More than 100 Tennessee sheriffs and police chiefs, including Knoxville’s Chief David Rausch, have declared their opposition to legislation that would allow the sale of wine in grocery stores. Raush and several other law-enforcement officers, part of a “Tennessee Law Enforcement for Strong Alcohol Laws” coalition, declared at a Legislative Plaza news conference that they see wine sales in groceries and supermarkets as weakening control over alcohol sales and causing an expansion of underage drinking.
Many of the state’s police chiefs and sheriffs oppose wine being sold in grocery stores and corner markets. They say they have enough alcohol-related incidents as it is. Perceived momentum to loosen Tennessee’s liquor laws has interest groups on the offensive. They include the state’s 600 liquor stores, who don’t want the increased competition. Liquor lobbyists also helped organize a coalition of likeminded law enforcement officials. Knoxville Police Chief David Rausch says alcohol already causes widespread problems. He gives the example of a UT frat party where a student nearly died from ingesting boxed wine through his rectum, known as “butt chugging.”
Five days after Kingsport Mayor Dennis Phillips joined other Tri-Cities elected officials in urging lawmakers to pass legislation allowing wine sales in Tennessee grocery stores, it’s now learned that the Model City’s head police officer signed a pledge opposing the bill. The Tennessee Law Enforcement for Strong Alcohol Laws coalition announced KPD Chief Gale Osborne’s support of their cause in a Wednesday press release.
A Rutherford County sheriff says he would support letting teachers carry guns in schools – within certain limitations. State lawmakers are talking about arming teachers so they can fight back against a school shooter. Districts that can’t afford much extra security are of particular interest to some lawmakers wanting to arm teachers. Rutherford County Sheriff Robert Arnold isn’t ruling it out, pointing to teachers who have experience in law enforcement or the military.
Democrats are trying to stay part of the lawmaking process, despite being outnumbered by more than two to one. In the state Senate, the minority party is trying to force meetings to be held in public. The two-thirds majorities Republicans have mean they could debate behind closed doors, then pass almost anything without a single Democrat. So Sen. Jim Kyle, the minority leader from Memphis, says party strategy sessions – called “caucus meetings” – should be open to the public. “We will become relevant and we are relevant if we are right. And we are right in demanding open government.”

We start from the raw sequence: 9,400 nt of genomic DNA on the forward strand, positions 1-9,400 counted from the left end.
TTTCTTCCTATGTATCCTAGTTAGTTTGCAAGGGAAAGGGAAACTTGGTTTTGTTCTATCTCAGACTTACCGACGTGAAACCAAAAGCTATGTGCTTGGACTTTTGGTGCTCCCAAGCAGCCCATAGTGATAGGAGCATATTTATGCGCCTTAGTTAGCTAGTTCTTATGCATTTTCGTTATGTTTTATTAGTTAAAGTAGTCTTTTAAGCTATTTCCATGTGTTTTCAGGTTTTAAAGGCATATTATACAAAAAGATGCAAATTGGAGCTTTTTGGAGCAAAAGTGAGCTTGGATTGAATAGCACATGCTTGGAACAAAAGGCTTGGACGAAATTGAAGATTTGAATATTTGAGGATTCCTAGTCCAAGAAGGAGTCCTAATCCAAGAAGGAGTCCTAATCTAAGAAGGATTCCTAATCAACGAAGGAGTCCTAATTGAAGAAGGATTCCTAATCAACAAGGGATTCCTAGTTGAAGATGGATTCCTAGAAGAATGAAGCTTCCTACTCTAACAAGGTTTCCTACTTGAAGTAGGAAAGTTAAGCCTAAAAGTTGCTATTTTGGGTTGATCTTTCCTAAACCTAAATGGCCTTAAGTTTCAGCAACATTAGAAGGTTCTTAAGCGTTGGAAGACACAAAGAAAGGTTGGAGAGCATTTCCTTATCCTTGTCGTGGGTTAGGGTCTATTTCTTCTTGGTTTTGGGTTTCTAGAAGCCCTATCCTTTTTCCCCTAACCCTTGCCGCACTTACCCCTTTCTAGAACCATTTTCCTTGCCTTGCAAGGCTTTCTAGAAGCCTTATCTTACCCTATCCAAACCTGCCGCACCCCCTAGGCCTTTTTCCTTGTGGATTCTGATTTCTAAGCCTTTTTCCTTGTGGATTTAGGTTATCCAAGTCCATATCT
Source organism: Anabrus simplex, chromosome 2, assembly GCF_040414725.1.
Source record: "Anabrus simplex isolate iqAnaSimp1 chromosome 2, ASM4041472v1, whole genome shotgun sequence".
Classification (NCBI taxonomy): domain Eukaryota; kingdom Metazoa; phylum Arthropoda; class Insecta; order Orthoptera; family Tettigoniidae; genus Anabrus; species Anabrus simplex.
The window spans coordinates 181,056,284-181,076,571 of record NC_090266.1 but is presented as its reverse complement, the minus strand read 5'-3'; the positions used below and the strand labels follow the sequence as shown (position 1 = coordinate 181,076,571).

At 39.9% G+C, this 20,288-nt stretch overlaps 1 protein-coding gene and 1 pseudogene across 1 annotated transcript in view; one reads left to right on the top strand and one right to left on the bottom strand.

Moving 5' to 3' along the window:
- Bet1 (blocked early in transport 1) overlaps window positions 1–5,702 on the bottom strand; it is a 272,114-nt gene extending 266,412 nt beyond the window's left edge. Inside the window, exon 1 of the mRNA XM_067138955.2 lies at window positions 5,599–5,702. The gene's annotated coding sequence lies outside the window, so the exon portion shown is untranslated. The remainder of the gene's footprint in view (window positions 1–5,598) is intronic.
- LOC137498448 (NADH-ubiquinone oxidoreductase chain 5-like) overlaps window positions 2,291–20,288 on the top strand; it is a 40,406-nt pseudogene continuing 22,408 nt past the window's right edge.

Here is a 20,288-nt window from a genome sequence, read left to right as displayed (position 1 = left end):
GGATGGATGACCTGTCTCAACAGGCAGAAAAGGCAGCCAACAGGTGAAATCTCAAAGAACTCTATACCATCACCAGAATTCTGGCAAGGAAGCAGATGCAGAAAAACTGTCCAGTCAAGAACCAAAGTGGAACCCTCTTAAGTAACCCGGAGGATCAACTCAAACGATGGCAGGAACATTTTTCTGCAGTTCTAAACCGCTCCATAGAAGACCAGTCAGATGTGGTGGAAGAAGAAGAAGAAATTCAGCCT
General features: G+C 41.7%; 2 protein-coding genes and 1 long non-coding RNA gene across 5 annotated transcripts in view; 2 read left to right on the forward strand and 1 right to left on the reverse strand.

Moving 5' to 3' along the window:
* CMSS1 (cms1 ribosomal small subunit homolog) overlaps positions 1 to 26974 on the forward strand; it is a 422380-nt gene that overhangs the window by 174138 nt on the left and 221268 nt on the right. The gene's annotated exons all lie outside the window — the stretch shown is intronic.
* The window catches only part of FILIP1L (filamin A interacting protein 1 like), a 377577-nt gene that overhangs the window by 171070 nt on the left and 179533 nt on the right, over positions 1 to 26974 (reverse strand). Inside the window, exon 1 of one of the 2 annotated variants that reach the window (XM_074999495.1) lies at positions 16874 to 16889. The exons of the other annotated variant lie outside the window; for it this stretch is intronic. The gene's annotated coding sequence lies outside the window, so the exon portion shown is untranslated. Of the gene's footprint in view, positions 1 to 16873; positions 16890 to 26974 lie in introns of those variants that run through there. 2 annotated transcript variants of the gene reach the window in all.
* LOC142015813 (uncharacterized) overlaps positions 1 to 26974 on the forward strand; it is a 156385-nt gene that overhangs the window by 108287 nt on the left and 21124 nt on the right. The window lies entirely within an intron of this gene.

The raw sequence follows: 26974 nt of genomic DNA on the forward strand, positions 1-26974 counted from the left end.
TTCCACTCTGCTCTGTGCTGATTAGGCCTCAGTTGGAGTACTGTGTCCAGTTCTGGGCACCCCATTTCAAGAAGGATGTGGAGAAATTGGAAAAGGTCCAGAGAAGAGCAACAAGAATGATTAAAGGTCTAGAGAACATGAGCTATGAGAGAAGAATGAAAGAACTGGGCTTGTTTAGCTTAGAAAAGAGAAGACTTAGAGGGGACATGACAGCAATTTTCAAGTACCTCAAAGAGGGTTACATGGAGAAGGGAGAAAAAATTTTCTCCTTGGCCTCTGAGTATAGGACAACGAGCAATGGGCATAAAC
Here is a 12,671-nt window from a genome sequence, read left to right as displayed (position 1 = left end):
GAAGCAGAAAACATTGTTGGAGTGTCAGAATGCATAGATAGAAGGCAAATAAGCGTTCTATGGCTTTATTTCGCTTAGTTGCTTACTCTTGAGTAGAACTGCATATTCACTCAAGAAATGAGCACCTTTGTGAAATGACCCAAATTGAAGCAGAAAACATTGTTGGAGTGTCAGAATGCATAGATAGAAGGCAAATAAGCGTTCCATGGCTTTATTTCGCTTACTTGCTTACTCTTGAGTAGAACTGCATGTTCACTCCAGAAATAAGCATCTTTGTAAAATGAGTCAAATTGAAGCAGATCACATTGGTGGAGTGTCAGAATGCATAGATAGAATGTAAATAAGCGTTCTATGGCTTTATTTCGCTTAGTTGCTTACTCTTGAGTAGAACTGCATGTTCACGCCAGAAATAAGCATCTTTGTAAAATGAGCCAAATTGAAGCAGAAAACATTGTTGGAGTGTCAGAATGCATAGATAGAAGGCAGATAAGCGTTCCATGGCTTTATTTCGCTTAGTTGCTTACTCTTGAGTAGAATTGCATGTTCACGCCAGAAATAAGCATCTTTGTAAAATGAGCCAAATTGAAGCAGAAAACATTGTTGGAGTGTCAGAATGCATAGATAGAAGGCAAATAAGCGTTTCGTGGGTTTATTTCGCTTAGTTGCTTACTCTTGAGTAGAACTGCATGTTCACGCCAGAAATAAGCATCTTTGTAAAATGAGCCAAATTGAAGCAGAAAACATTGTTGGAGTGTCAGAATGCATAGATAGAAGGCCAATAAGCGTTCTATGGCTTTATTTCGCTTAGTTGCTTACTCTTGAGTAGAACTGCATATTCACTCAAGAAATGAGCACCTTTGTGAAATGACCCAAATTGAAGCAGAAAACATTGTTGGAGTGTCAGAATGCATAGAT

The convening of the state legislature this week has attracted the usual lobbyists and advocacy groups. There are some new faces at the capitol, including a controversial figure in public education. Former Washington D.C. schools chancellor Michelle Rhee is meeting face-to-face with lawmakers. During most of the legislative session, she says carrying the load will be local members of her organization “StudentsFirst,” which claims 40,000 members in Tennessee. “You have to have the constituents who are actually voting for these politicians come to them and say, ‘education is a priority for me. I am going to watch how you vote on this bill.’”
Rutherford County Mayor Ernest Burgess is asking Tennessee legislators to push federal lawmakers toward legislation allowing states to require collection of Internet sales tax. Burgess, a second-term Republican, told Rutherford County’s legislative delegation recently that Internet sales revenue is outpacing local sales tax collections to the detriment of local government services. Growth in local sales taxes is less than 1 percent, while Internet sales are seeing double-digit increases, he said during the annual meeting of legislators with the Rutherford County Steering, Legislative and Governmental Affairs Committee.
Tennessee state Rep. Timothy Hill is holding three town hall meetings with constituents. The meetings are a chance for community members to express their concerns about state government with the representative. “I’m encouraging everyone in the 3rd House District to come out and let their voices be heard” Hill said. “During our meetings, we will discuss the issues that will face the 108th General Assembly, but the main focus is to hear the concerns and thoughts that are on the minds of my constituents.”
After several weeks of confusion and miscommunication among Chattanooga City Council and county election officials, an attempt to increase the number of early voting sites in the county has died for lack of support. During a meeting Wednesday, Hamilton County Election Commissioner James Anderson pushed support for the City Council’s unanimous request to add two extra early voting sites — one at the Bethlehem Center in Alton Park and another in Lookout Valley. The council backed off the issue, after Election Administrator Charlotte Mullis-Morgan said there would not be any extra sites because of Internet availability and the possibility of favoritism.